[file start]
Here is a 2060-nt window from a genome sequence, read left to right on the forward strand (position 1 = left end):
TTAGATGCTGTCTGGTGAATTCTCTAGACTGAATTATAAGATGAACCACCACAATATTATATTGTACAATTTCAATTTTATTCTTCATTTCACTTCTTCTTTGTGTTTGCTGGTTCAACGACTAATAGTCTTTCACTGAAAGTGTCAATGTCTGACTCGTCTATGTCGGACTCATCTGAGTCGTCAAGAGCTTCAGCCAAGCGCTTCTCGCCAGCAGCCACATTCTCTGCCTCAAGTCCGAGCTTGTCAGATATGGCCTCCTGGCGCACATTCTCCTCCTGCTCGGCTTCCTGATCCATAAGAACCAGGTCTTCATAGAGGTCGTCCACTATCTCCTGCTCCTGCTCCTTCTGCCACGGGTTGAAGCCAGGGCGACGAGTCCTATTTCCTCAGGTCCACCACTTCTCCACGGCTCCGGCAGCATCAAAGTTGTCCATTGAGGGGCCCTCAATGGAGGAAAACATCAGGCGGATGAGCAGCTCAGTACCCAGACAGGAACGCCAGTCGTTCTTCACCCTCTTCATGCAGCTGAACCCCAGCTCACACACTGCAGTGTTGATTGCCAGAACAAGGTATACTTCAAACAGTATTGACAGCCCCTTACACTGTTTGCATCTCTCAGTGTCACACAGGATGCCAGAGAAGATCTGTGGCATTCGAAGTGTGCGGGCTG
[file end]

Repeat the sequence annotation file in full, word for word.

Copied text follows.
Here is a 2060-nt window from a genome sequence, read left to right on the forward strand (position 1 = left end):
TTAGATGCTGTCTGGTGAATTCTCTAGACTGAATTATAAGATGAACCACCACAATATTATATTGTACAATTTCAATTTTATTCTTCATTTCACTTCTTCTTTGTGTTTGCTGGTTCAACGACTAATAGTCTTTCACTGAAAGTGTCAATGTCTGACTCGTCTATGTCGGACTCATCTGAGTCGTCAAGAGCTTCAGCCAAGCGCTTCTCGCCAGCAGCCACATTCTCTGCCTCAAGTCCGAGCTTGTCAGATATGGCCTCCTGGCGCACATTCTCCTCCTGCTCGGCTTCCTGATCCATAAGAACCAGGTCTTCATAGAGGTCGTCCACTATCTCCTGCTCCTGCTCCTTCTGCCACGGGTTGAAGCCAGGGCGACGAGTCCTATTTCCTCAGGTCCACCACTTCTCCACGGCTCCGGCAGCATCAAAGTTGTCCATTGAGGGGCCCTCAATGGAGGAAAACATCAGGCGGATGAGCAGCTCAGTACCCAGACAGGAACGCCAGTCGTTCTTCACCCTCTTCATGCAGCTGAACCCCAGCTCACACACTGCAGTGTTGATTGCCAGAACAAGGTATACTTCAAACAGTATTGACAGCCCCTTACACTGTTTGCATCTCTCAGTGTCACACAGGATGCCAGAGAAGATCTGTGGCATTCGAAGTGTGCGGGCTG